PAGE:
Eating plays a big part in our lives at this time of year. With this in mind, we are bringing back a story that we thought you might enjoy. It was originally published on 28 November 2019.
I am pretty confident that I can predict how I am going to feel after a big meal: snoozy, sluggish and definitely full. But by lunchtime the next day I am sure I will find room for another roast. When you think about it, it is pretty weird that the day after an enormous meal we can eat exactly the same quantity again. Did we not learn our lesson the first time?
Why do we still feel hungry after feasts like Thanksgiving or Christmas? Does overeating “stretch” your stomach, meaning you have more room for food the following day? Even thinking about it now is making me hungry.
The answer is, for most people, you don’t feel hungry in spite of the huge quantities of food you’ve recently consumed. You feel hungry precisely because of it.
But first, what is this sensation of hunger? The pang you feel that urges you to eat is the result of a number of physiological changes inside your body. (Find out how meal timings affect your wasteline.)
If we get used to eating at a particular time of day or environment, we can become conditioned to expect food when in the same situation again (Credit: Getty Images)
It is true that your stomach changes in size when hungry or full. The stomach contracts as a meal is digested to help move food towards the intestines. It rumbles as air and food move around as food is pushed down, a phenomenon called borborygmus, which is often our first cue that we might be hungry because it is audible and physical. After rumbling, the stomach then expands again in preparation for eating – this is initiated by hormones.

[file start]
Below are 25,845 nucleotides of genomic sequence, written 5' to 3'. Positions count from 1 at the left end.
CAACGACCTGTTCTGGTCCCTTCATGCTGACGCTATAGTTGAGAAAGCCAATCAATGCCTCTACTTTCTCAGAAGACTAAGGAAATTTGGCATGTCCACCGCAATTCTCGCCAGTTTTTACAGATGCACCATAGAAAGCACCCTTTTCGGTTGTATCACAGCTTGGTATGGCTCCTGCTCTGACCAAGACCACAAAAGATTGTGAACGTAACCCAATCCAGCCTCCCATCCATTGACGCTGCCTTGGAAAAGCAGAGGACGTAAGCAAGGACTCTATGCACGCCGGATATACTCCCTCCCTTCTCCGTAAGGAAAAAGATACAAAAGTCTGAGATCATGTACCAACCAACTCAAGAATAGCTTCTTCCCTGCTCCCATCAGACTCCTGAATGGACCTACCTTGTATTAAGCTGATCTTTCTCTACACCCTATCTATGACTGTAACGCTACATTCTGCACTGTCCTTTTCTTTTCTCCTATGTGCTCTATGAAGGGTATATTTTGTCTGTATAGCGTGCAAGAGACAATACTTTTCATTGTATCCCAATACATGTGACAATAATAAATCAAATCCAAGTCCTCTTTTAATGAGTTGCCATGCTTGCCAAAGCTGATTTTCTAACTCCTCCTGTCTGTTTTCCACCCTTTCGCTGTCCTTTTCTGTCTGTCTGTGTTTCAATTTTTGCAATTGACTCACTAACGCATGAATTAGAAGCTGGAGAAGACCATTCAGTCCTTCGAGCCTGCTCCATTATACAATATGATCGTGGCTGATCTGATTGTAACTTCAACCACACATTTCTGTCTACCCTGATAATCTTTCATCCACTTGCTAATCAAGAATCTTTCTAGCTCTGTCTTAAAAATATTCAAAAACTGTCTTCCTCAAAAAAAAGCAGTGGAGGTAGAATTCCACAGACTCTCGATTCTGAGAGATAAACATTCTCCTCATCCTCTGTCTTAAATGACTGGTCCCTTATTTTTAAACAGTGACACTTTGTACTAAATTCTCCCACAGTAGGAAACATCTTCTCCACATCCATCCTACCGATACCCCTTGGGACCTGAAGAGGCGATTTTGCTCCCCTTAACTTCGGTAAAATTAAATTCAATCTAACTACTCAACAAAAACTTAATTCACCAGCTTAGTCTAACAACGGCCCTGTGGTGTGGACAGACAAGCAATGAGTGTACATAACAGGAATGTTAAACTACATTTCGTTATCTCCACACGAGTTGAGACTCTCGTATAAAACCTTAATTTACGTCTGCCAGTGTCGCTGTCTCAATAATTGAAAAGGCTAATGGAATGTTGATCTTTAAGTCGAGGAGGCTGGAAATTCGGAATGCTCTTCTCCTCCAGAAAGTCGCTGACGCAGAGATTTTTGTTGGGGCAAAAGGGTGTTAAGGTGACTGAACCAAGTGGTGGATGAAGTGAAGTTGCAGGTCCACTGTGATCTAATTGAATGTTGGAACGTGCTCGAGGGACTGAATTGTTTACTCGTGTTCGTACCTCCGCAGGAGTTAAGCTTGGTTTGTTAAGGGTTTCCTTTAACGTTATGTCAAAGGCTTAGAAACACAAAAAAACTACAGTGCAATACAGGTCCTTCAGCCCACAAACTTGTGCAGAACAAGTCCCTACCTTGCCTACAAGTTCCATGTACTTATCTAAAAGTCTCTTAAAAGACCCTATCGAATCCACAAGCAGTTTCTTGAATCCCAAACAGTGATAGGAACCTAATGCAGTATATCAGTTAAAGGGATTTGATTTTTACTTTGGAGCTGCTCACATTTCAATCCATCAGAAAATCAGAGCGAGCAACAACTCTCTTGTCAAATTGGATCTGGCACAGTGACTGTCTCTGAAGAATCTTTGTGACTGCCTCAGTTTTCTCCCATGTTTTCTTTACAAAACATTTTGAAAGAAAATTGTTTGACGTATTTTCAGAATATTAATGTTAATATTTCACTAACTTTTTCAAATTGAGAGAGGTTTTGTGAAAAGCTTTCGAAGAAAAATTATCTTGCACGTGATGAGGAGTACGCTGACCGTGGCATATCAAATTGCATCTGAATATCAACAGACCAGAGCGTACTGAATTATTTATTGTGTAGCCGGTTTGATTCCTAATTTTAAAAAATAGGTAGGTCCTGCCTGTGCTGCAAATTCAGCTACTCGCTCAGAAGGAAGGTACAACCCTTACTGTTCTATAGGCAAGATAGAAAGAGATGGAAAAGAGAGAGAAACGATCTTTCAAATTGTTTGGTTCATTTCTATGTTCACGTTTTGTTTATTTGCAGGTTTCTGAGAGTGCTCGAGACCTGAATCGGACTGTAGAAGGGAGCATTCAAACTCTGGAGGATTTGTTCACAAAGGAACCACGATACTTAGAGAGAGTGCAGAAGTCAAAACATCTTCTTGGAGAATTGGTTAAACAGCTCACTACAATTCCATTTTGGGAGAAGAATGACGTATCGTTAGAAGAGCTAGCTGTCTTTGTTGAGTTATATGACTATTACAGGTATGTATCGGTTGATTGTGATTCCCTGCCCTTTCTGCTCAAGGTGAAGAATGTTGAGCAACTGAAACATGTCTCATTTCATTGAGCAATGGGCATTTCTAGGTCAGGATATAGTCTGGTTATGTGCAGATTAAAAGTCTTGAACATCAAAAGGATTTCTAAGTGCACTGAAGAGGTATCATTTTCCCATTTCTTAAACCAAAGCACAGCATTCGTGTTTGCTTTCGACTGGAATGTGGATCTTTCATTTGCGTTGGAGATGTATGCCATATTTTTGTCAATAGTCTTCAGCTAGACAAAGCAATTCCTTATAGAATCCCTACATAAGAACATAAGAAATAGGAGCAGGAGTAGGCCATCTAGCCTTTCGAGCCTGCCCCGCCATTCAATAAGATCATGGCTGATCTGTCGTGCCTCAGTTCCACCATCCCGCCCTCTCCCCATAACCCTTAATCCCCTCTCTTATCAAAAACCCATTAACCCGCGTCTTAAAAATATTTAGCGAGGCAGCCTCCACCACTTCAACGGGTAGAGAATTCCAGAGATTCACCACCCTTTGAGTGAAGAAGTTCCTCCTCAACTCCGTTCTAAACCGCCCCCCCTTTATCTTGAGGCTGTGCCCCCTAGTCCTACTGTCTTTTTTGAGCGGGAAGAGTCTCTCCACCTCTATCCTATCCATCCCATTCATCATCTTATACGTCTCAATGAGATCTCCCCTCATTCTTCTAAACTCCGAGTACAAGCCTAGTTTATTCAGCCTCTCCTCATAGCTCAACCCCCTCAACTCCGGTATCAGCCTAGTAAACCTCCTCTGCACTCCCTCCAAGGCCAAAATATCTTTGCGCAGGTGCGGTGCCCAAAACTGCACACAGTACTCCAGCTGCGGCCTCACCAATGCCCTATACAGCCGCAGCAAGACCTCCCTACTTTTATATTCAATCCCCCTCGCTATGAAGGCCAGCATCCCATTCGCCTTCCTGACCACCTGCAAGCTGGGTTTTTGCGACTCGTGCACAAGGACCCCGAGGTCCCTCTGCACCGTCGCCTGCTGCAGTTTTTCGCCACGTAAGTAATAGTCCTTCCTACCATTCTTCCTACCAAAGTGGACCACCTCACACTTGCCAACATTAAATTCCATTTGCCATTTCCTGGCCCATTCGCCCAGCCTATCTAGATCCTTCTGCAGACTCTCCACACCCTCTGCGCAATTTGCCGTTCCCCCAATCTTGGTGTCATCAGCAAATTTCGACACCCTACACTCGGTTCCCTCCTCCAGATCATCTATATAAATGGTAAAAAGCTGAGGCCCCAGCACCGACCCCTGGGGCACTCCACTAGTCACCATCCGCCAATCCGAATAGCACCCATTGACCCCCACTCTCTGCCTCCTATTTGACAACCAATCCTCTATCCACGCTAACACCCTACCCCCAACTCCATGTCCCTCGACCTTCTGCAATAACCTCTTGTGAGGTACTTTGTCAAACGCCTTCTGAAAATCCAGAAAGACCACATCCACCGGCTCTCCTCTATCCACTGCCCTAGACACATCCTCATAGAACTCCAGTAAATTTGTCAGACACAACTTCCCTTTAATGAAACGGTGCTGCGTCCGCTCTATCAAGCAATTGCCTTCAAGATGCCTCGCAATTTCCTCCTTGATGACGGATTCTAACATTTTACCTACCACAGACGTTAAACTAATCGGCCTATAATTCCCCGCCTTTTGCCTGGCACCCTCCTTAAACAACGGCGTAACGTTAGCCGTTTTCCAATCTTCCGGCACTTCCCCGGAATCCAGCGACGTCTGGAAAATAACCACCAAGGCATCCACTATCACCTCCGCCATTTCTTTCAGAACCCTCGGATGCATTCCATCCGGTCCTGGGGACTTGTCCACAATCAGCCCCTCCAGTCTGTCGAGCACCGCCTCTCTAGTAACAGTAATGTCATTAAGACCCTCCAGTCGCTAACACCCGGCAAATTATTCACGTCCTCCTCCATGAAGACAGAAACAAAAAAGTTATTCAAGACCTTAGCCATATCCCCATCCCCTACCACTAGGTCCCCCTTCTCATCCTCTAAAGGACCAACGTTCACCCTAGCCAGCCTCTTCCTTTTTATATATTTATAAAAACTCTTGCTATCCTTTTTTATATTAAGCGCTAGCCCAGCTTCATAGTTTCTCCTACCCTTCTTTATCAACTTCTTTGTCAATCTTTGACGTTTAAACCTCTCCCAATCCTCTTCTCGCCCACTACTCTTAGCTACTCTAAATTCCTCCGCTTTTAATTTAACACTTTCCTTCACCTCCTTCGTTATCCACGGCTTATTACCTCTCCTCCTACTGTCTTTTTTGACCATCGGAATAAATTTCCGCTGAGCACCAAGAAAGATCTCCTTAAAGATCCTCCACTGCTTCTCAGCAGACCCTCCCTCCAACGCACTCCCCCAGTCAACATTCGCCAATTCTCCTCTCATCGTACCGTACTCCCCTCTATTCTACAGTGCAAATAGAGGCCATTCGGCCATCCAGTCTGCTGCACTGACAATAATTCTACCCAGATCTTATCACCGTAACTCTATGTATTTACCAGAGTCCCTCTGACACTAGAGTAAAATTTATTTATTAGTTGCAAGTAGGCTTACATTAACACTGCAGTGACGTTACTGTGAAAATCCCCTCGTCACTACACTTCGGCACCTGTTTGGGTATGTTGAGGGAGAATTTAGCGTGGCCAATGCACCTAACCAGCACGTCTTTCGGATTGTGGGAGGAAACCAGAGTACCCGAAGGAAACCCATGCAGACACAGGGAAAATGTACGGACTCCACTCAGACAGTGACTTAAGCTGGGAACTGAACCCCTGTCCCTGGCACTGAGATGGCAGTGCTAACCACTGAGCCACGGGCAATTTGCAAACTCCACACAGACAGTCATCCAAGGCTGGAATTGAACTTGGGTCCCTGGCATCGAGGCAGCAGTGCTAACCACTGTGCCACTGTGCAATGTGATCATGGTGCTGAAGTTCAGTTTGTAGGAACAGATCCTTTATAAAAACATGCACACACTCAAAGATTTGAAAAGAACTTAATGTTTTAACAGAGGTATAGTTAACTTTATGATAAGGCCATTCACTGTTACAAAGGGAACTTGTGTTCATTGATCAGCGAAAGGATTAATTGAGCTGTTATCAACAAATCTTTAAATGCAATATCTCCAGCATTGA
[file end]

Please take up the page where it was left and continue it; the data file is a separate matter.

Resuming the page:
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But it is not really true that eating stretches the stomach. The stomach is very elastic, so will return to its resting capacity (about 1-2 litres) after a big meal. In fact, most people’s stomachs are pretty similar in capacity – neither height nor weight have an effect.
What we might not be conscious of is the release of our hunger hormones: NPY and AgRP from the hypothalamus, and ghrelin from the stomach. Ghrelin is released when the stomach is empty and stimulates the production of NPY and AgRP in our brain. These two hormones are responsible for creating the feeling of hunger and overriding the hormones that give us the sense of being satisfied.
Perhaps counter-intuitively, ghrelin levels tend to be higher in lean individuals and lower in people with obesity. You might expect that a hormone that stimulates hunger would be more present in people who eat more – but this contradiction probably reflects how complicated our endocrine system is.
While only three hormones are largely responsible for generating feelings of hunger, a dozen or so are required to make us feel sated. A couple of them, GIP and GLP-1, are responsible for stimulating the production of insulin to regulate the metabolism of carbohydrates. Several more hormones are involved in slowing down the movement of food through our stomach, to give our bodies time to digest the food. For those people with obesity who have low levels of ghrelin, it might be that high levels of insulin, needed to metabolise a high-carbohydrate diet, are inhibiting production of ghrelin.
Two are key to reducing the feeling of hunger: CKK and PYY. In patients who have a gastric band fitted, which reduces the size of the stomach, PYY is particularly high. This contributes to a loss of appetite.
Even after a big meal in the holiday period, we can easily find room for more the next day (Credit: Getty Images)
Even though your stomach has a hormonal system for telling your brain when it is empty, this is often augmented by the learned association between times of day and feeling hungry. So, even if you had a large lunch, you may well still feel hungry at dinner.